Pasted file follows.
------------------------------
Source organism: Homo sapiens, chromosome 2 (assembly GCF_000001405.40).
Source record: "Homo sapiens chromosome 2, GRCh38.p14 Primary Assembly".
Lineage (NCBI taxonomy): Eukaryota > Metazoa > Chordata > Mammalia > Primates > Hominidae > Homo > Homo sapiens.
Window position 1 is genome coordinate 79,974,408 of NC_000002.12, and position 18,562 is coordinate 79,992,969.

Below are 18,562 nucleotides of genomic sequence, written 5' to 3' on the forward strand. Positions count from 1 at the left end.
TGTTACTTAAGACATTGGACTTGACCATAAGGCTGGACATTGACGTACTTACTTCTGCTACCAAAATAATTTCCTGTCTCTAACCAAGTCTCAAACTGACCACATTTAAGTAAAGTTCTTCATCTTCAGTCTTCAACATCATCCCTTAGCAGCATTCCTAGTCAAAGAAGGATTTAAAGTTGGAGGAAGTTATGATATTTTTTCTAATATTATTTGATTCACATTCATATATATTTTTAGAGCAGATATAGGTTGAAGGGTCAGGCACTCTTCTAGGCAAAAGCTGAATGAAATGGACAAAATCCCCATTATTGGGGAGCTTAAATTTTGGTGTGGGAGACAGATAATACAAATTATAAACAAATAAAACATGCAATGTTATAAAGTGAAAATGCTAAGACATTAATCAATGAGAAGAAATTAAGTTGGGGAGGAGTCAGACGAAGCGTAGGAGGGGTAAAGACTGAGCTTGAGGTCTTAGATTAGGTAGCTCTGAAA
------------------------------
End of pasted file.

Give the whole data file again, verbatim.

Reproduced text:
Source organism: Homo sapiens, chromosome 2 (assembly GCF_000001405.40).
Source record: "Homo sapiens chromosome 2, GRCh38.p14 Primary Assembly".
Lineage (NCBI taxonomy): Eukaryota > Metazoa > Chordata > Mammalia > Primates > Hominidae > Homo > Homo sapiens.
Window position 1 is genome coordinate 79,974,408 of NC_000002.12, and position 18,562 is coordinate 79,992,969.

Below are 18,562 nucleotides of genomic sequence, written 5' to 3' on the forward strand. Positions count from 1 at the left end.
TGTTACTTAAGACATTGGACTTGACCATAAGGCTGGACATTGACGTACTTACTTCTGCTACCAAAATAATTTCCTGTCTCTAACCAAGTCTCAAACTGACCACATTTAAGTAAAGTTCTTCATCTTCAGTCTTCAACATCATCCCTTAGCAGCATTCCTAGTCAAAGAAGGATTTAAAGTTGGAGGAAGTTATGATATTTTTTCTAATATTATTTGATTCACATTCATATATATTTTTAGAGCAGATATAGGTTGAAGGGTCAGGCACTCTTCTAGGCAAAAGCTGAATGAAATGGACAAAATCCCCATTATTGGGGAGCTTAAATTTTGGTGTGGGAGACAGATAATACAAATTATAAACAAATAAAACATGCAATGTTATAAAGTGAAAATGCTAAGACATTAATCAATGAGAAGAAATTAAGTTGGGGAGGAGTCAGACGAAGCGTAGGAGGGGTAAAGACTGAGCTTGAGGTCTTAGATTAGGTAGCTCTGAAA